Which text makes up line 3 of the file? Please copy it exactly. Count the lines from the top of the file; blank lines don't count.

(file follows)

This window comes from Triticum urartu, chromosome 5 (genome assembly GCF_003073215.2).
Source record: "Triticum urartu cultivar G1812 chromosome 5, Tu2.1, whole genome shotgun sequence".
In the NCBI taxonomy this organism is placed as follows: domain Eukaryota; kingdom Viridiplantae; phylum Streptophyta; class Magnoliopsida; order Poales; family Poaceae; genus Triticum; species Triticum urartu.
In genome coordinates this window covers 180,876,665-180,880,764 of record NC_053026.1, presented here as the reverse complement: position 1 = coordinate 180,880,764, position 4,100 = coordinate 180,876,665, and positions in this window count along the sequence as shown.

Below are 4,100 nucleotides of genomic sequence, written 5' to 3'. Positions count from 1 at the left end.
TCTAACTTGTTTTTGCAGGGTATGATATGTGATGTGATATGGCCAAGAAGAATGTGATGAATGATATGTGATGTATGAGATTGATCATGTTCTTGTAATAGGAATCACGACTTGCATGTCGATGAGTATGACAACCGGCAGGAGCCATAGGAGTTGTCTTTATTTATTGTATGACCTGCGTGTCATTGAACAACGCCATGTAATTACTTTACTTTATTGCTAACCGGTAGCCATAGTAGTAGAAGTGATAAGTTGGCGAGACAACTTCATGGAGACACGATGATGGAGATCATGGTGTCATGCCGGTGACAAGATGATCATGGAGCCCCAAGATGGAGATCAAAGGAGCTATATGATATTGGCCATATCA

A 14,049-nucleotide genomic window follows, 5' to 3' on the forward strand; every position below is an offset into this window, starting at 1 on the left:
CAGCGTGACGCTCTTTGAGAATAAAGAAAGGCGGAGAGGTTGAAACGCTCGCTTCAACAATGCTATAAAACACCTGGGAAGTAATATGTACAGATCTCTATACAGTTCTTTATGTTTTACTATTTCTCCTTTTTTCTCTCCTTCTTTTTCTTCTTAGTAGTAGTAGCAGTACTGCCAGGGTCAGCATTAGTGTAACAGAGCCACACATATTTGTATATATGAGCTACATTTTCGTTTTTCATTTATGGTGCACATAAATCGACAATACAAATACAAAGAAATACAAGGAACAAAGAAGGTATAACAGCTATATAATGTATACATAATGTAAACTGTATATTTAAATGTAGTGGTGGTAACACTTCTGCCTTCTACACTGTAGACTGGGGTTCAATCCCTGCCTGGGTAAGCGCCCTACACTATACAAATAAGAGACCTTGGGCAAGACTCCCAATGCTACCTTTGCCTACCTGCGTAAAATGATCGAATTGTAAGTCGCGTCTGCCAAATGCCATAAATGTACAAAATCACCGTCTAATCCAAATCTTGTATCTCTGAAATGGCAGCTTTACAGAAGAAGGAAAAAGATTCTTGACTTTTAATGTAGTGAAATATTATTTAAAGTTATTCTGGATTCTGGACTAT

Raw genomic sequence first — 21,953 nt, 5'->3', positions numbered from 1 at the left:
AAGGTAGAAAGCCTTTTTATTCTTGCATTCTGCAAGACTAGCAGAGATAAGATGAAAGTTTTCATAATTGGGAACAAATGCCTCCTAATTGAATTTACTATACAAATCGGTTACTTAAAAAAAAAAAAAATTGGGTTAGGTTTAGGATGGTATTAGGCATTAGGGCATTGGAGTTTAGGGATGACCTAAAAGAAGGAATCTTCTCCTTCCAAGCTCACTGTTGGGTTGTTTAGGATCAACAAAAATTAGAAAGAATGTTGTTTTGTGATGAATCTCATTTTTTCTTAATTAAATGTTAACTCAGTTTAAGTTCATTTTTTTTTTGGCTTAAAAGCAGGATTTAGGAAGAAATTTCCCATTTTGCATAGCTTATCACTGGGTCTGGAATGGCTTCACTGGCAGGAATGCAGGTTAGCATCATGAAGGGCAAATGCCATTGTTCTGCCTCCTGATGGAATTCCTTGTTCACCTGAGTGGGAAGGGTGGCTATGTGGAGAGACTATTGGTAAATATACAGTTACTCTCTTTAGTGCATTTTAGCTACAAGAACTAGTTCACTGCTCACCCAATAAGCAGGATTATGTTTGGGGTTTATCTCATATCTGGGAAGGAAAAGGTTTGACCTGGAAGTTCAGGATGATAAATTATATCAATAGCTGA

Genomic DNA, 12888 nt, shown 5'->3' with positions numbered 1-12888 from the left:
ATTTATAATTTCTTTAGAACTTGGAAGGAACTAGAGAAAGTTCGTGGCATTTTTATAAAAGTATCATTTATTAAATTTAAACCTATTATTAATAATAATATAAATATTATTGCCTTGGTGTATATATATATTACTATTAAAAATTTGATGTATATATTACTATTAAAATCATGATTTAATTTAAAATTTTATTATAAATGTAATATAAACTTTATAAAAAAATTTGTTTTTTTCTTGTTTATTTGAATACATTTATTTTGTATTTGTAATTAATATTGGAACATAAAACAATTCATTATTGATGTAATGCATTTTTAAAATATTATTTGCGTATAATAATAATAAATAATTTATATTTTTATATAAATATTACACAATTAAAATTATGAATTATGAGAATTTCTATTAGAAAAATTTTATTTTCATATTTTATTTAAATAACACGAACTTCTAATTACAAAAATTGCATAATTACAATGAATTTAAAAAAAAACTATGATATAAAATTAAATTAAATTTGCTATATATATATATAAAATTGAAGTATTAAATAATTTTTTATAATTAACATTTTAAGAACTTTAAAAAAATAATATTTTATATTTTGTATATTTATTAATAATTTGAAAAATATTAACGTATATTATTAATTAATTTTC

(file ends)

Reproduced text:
In the NCBI taxonomy this organism is placed as follows: domain Eukaryota; kingdom Viridiplantae; phylum Streptophyta; class Magnoliopsida; order Poales; family Poaceae; genus Triticum; species Triticum urartu.